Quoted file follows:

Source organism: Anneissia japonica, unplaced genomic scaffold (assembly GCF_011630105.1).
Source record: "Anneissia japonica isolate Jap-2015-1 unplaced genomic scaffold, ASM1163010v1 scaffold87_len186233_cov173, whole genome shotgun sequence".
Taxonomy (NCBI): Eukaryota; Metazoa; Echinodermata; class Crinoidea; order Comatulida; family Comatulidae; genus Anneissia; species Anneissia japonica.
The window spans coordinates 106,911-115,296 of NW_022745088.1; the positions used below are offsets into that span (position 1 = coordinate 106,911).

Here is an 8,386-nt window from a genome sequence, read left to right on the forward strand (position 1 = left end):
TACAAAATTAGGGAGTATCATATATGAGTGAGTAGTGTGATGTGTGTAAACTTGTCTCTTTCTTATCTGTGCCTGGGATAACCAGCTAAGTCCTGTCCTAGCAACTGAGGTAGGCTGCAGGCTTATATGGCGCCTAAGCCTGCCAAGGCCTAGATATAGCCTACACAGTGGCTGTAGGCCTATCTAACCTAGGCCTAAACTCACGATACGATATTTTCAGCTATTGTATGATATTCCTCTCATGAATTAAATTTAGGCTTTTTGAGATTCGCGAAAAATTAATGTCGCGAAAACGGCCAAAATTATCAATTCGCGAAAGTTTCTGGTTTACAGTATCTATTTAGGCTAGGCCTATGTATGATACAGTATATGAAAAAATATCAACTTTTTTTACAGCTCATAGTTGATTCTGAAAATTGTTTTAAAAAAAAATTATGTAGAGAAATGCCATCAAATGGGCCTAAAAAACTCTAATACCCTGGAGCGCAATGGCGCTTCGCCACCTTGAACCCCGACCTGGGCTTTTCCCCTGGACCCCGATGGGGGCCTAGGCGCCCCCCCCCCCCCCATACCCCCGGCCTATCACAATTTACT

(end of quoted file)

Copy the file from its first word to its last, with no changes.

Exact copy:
Source organism: Anneissia japonica, unplaced genomic scaffold (assembly GCF_011630105.1).
Source record: "Anneissia japonica isolate Jap-2015-1 unplaced genomic scaffold, ASM1163010v1 scaffold87_len186233_cov173, whole genome shotgun sequence".
Taxonomy (NCBI): Eukaryota; Metazoa; Echinodermata; class Crinoidea; order Comatulida; family Comatulidae; genus Anneissia; species Anneissia japonica.
The window spans coordinates 106,911-115,296 of NW_022745088.1; the positions used below are offsets into that span (position 1 = coordinate 106,911).

Here is an 8,386-nt window from a genome sequence, read left to right on the forward strand (position 1 = left end):
TACAAAATTAGGGAGTATCATATATGAGTGAGTAGTGTGATGTGTGTAAACTTGTCTCTTTCTTATCTGTGCCTGGGATAACCAGCTAAGTCCTGTCCTAGCAACTGAGGTAGGCTGCAGGCTTATATGGCGCCTAAGCCTGCCAAGGCCTAGATATAGCCTACACAGTGGCTGTAGGCCTATCTAACCTAGGCCTAAACTCACGATACGATATTTTCAGCTATTGTATGATATTCCTCTCATGAATTAAATTTAGGCTTTTTGAGATTCGCGAAAAATTAATGTCGCGAAAACGGCCAAAATTATCAATTCGCGAAAGTTTCTGGTTTACAGTATCTATTTAGGCTAGGCCTATGTATGATACAGTATATGAAAAAATATCAACTTTTTTTACAGCTCATAGTTGATTCTGAAAATTGTTTTAAAAAAAAATTATGTAGAGAAATGCCATCAAATGGGCCTAAAAAACTCTAATACCCTGGAGCGCAATGGCGCTTCGCCACCTTGAACCCCGACCTGGGCTTTTCCCCTGGACCCCGATGGGGGCCTAGGCGCCCCCCCCCCCCCCATACCCCCGGCCTATCACAATTTACT